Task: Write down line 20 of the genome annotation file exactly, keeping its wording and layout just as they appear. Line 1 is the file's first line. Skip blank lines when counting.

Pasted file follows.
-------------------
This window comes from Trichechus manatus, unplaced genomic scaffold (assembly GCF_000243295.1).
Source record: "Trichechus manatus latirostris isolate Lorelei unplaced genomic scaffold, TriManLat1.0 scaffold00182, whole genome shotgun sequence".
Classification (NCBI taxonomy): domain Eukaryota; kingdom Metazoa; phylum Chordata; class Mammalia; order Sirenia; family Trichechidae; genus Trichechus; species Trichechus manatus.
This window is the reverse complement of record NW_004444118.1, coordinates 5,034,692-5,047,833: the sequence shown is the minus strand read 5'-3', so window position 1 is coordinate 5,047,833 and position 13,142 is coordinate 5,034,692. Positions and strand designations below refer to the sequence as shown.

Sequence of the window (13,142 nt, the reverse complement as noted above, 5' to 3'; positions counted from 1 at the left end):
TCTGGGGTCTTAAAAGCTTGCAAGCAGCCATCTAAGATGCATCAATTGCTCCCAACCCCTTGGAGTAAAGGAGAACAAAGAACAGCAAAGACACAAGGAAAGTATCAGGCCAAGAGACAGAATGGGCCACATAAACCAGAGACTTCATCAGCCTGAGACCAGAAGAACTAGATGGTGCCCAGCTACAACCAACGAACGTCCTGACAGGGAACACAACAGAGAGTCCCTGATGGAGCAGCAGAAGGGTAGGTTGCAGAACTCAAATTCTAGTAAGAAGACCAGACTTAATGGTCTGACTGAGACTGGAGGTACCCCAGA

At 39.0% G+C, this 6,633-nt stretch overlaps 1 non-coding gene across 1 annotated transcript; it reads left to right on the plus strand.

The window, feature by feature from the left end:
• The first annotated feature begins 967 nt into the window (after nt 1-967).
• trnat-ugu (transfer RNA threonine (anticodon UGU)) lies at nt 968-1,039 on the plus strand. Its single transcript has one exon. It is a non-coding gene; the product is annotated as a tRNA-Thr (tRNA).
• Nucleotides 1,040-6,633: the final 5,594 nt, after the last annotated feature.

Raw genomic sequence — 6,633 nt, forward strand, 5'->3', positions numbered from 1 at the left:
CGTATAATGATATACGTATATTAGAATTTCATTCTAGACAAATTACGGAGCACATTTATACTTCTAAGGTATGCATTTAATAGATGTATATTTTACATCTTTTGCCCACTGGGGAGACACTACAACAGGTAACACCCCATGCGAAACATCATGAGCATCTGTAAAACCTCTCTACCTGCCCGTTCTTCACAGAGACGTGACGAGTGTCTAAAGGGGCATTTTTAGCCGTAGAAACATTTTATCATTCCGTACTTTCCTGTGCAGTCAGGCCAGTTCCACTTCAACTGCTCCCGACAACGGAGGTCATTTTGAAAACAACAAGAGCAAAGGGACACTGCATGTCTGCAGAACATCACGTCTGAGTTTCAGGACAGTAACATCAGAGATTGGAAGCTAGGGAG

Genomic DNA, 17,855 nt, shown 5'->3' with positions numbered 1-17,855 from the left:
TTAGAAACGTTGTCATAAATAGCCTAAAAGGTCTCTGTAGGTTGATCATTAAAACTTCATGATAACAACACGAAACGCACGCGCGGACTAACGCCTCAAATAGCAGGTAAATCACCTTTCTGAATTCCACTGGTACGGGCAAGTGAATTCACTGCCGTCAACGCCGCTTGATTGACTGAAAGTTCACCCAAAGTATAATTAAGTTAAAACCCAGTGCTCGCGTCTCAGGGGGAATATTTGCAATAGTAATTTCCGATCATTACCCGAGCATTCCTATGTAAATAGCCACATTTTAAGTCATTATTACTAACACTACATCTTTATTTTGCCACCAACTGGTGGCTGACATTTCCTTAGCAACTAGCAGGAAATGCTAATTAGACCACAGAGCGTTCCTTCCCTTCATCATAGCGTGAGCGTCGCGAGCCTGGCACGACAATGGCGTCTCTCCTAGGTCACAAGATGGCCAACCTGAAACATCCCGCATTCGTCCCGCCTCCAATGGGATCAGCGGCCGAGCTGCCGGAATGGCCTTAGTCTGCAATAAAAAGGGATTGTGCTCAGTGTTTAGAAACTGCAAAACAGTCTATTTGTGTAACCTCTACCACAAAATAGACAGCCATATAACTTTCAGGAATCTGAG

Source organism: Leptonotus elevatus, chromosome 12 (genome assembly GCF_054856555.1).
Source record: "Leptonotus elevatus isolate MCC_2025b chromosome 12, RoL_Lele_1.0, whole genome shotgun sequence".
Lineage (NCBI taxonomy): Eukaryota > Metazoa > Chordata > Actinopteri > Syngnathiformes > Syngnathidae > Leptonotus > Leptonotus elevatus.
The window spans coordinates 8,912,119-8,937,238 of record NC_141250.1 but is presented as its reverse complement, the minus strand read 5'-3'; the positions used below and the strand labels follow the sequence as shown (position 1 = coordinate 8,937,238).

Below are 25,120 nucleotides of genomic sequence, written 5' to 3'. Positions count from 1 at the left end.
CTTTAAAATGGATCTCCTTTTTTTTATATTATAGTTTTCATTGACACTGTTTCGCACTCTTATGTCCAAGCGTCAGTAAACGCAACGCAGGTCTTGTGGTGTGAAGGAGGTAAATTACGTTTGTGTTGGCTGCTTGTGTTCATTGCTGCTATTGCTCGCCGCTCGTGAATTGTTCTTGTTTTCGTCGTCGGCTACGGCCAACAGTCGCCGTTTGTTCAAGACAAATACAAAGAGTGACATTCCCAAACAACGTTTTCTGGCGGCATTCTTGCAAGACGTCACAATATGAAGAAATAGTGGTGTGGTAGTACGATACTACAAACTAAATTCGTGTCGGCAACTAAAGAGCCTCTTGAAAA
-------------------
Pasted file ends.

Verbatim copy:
Below are 25,120 nucleotides of genomic sequence, written 5' to 3'. Positions count from 1 at the left end.